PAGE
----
We changed Kenya’s 2007 election results, boasts WikiLeaks founder

Saturday December 4 2010

WikiLeaks founder Julian Assange’s lawyer Bjorn Hurtig (left) meets the media on December 1, 2010 after an international arrest warrant was issued on Sunday against Assange, in a rape investigation. Photo/AFP

WikiLeaks founder Julian Assange’s lawyer Bjorn Hurtig (left) meets the media on December 1, 2010 after an international arrest warrant was issued on Sunday against Assange, in a rape investigation. Photo/AFP 

By KEVIN J KELLEY Nation Correspondent

New York, Saturday

WikiLeaks’ founder and defenders are pointing to the whistleblowing website’s actions concerning Kenya as proof of its positive role in the world.

Australian Julian Assange, the orchestrator of the slow release of thousands of confidential US diplomatic messages, said in an interview on Friday with London’s Guardian newspaper that WikiLeaks has been having a global impact since 2007 “when it changed the result of the Kenyan General Election.”

Assange has previously claimed that WikiLeaks’ release of the Kroll report on official corruption in Kenya brought about the defeat at the polls of all the politicians named in that leaked document.

Some commentators are also recalling that in 2009, Amnesty International gave Assange a media award for WikiLeaks’ publication of “The Cry of Blood: Extra-Judicial Killings and Disappearances.”

That report by the Kenya National Commission on Human Rights, which had not previously been available in Kenya, documented the deaths or disappearances of some 500 young Kenyans in a police crackdown.

“The material was important,” Assange told journalism.co.uk in an interview in 2009. “It was difficult to get Western press attention to it. We ran it on our front page for a week. Most journalists didn’t care about it. Even regular (WikiLeaks) readers didn’t care about it.”

But the story was eventually picked up by London’s Sunday Times. And the commission’s findings were largely corroborated by Philip Alston, a special United Nations investigator.

But whatever contributions Assange may have made to the rule of law in Kenya, he is now under fierce attack from the US government and from some media sources as well for releasing State Department documents. Assange’s more extreme critics have called for him to be prosecuted for treason or even assassinated.

Likening Assange to a terrorist, conservative American politician Sarah Palin has asked why the US government has not pursued him “with the same urgency we pursue al-Qaeda and Taliban leaders?”

Mike Huckabee, who sought the Republican Party’s presidential nomination in 2008, says Assange should be executed if found guilty of treason.

Some journalists have denounced Assange’s activities, arguing that WikiLeaks is trafficking in stolen material and is thus not protected by press-freedom guarantees.

But a few of the world’s most respected news organisations are closely cooperating with WikiLeaks in publishing the diplomatic cables.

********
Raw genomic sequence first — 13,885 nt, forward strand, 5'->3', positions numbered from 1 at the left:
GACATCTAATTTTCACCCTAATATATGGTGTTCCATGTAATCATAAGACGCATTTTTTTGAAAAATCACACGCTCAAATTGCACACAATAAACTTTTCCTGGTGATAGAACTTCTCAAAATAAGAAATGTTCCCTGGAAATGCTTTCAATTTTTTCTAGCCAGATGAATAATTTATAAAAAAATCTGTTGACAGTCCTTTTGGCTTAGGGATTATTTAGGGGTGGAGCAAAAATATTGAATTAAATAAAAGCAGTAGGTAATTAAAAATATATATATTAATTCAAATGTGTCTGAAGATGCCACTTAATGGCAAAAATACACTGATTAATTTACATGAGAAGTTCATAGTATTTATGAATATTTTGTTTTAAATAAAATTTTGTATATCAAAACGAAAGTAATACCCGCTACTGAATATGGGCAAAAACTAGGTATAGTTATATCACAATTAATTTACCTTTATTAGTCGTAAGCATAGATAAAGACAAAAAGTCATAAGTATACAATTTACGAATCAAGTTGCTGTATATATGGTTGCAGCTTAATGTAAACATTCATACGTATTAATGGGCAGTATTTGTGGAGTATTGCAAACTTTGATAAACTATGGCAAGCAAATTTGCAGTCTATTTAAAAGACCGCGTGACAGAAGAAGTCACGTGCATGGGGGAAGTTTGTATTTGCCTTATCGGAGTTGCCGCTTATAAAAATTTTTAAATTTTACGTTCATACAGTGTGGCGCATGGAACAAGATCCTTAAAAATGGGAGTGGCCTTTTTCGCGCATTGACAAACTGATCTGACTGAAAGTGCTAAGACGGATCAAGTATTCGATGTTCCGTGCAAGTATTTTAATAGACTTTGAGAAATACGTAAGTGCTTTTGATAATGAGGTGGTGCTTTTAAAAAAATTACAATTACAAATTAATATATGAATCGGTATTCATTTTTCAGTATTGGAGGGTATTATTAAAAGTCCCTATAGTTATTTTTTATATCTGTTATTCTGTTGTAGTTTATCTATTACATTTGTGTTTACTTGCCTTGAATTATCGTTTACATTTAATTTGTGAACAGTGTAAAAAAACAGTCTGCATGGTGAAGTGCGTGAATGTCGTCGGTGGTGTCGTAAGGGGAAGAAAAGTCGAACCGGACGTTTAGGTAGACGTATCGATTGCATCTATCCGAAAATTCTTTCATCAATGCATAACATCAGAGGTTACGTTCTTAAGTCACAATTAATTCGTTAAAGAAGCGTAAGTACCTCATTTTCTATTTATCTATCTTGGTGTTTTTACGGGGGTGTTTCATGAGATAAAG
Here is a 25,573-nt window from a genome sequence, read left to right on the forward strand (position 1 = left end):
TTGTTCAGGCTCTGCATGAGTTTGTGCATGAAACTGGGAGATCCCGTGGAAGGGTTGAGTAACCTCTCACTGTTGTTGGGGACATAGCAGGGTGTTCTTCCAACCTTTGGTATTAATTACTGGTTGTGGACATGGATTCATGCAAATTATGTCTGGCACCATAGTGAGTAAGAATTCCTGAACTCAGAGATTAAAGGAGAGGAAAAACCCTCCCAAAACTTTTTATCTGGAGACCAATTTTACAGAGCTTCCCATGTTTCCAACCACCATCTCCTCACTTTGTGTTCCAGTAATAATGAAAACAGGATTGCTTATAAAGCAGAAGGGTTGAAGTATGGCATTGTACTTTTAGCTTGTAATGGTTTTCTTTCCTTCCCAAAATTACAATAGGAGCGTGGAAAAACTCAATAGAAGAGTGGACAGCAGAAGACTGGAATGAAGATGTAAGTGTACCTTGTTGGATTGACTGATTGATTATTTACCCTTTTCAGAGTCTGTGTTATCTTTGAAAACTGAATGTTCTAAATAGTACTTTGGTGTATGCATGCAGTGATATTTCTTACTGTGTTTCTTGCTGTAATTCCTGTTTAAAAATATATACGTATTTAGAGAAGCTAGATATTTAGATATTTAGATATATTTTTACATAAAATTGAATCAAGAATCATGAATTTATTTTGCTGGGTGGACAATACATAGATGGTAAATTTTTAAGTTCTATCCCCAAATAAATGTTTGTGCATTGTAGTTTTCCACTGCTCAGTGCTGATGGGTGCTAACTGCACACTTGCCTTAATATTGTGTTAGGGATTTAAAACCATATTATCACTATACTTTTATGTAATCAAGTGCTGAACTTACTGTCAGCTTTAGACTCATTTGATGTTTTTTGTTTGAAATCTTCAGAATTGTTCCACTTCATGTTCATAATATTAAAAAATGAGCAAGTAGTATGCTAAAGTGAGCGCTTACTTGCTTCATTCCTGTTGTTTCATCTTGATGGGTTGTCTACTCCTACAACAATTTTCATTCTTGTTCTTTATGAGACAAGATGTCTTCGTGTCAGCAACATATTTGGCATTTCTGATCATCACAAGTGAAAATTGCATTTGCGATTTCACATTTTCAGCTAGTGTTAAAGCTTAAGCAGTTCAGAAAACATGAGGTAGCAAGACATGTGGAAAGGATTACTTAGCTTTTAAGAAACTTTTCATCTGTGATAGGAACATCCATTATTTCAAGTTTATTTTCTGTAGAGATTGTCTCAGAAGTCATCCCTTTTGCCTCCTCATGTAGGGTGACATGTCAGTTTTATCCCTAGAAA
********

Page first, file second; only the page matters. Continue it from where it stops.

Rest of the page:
The five media outlets that have obtained the full cache of more than 250,000 documents are choosing which ones are being released and in what form.

“They are releasing the documents we selected,” Le Monde managing editor Sylvie Kauffmann says in regard to WikiLeaks.

The five news organisations — which also include The New York Times, The Guardian, Spain’s El Pais and Germany’s Der Spiegel — are advising WikiLeaks on what redactions to make prior to release of any material, Kauffmann told the Associated Press.

Bill Keller, executive editor of The New York Times, offered the same perspective in an online discussion with readers. Keller also made clear the Times’ view that some contents of the leaked cables should be withheld in order to protect individuals and US national security interests.

“We agree wholeheartedly that transparency is not an absolute good,” Keller wrote. “Freedom of the press includes freedom not to publish, and that is a freedom we exercise with some regularity.”

Keller has also indicated that the Times asked Obama administration officials to review some of the documents and to suggest excisions. The Times agreed to some of the officials’ recommendations but not to others, Keller wrote in a note to readers on the day the paper began reporting on what WikiLeaks refers to as “Cablegate.”

The release so far of only a tiny portion of the leaked material is causing acute embarrassment to the United States.

Secretary of State Hillary Clinton has spent parts of the past few days apologising to the leaders of key countries for unflattering assessments in the documents beginning to be disclosed.

“Last Friday, she talked to China, Germany, France, the UK Afghanistan and Saudi Arabia,” State Department spokesman PJ Crowley said on Thursday. “On Saturday, she talked to Canada. On Sunday, she talked to China again.”

US officials have also apologised to the Kenyan government for comments by American diplomats that have yet to be made public.

Some countries now appear disinclined to hold candid conversations with US officials, Crowley added. “We anticipate that for a period of time, some government officials that have talked to us freely in the past may be more reluctant,” he told reporters.

A few commentators are suggesting, however, that the cables so far indicate general convergence between stated US policy and what American diplomats say privately. There have yet to be any truly shocking revelations from “Cablegate,” these analysts maintain.

In the case of Kenya, for instance, Der Spiegel reported last week that the cables depict the country as “a swamp of flourishing corruption.” The German weekly added that “almost every single sentence in the embassy reports speaks with disdain of the government of President Mwai Kibaki and Prime Minister Raila Odinga.”